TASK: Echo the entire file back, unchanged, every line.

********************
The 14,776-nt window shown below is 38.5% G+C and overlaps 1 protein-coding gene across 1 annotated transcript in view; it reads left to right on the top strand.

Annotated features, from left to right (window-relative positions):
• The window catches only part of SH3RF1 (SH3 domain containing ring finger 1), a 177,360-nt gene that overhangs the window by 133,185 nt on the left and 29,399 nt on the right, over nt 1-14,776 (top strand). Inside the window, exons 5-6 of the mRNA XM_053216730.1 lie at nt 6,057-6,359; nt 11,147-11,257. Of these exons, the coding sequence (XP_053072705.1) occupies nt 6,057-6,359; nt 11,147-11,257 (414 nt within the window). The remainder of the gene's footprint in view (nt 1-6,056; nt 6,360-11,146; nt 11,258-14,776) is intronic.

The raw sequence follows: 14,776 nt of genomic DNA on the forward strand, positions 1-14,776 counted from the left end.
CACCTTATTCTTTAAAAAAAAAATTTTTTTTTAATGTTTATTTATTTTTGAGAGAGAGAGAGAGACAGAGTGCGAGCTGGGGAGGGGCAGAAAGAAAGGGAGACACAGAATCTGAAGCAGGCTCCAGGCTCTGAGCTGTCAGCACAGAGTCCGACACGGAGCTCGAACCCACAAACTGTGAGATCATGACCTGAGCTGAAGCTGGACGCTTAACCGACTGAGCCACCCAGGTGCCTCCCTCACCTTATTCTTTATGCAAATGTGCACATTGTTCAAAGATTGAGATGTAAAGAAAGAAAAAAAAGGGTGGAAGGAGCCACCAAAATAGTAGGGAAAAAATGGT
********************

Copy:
The 14,776-nt window shown below is 38.5% G+C and overlaps 1 protein-coding gene across 1 annotated transcript in view; it reads left to right on the top strand.

Annotated features, from left to right (window-relative positions):
• The window catches only part of SH3RF1 (SH3 domain containing ring finger 1), a 177,360-nt gene that overhangs the window by 133,185 nt on the left and 29,399 nt on the right, over nt 1-14,776 (top strand). Inside the window, exons 5-6 of the mRNA XM_053216730.1 lie at nt 6,057-6,359; nt 11,147-11,257. Of these exons, the coding sequence (XP_053072705.1) occupies nt 6,057-6,359; nt 11,147-11,257 (414 nt within the window). The remainder of the gene's footprint in view (nt 1-6,056; nt 6,360-11,146; nt 11,258-14,776) is intronic.

The raw sequence follows: 14,776 nt of genomic DNA on the forward strand, positions 1-14,776 counted from the left end.
CACCTTATTCTTTAAAAAAAAAATTTTTTTTTAATGTTTATTTATTTTTGAGAGAGAGAGAGAGACAGAGTGCGAGCTGGGGAGGGGCAGAAAGAAAGGGAGACACAGAATCTGAAGCAGGCTCCAGGCTCTGAGCTGTCAGCACAGAGTCCGACACGGAGCTCGAACCCACAAACTGTGAGATCATGACCTGAGCTGAAGCTGGACGCTTAACCGACTGAGCCACCCAGGTGCCTCCCTCACCTTATTCTTTATGCAAATGTGCACATTGTTCAAAGATTGAGATGTAAAGAAAGAAAAAAAAGGGTGGAAGGAGCCACCAAAATAGTAGGGAAAAAATGGT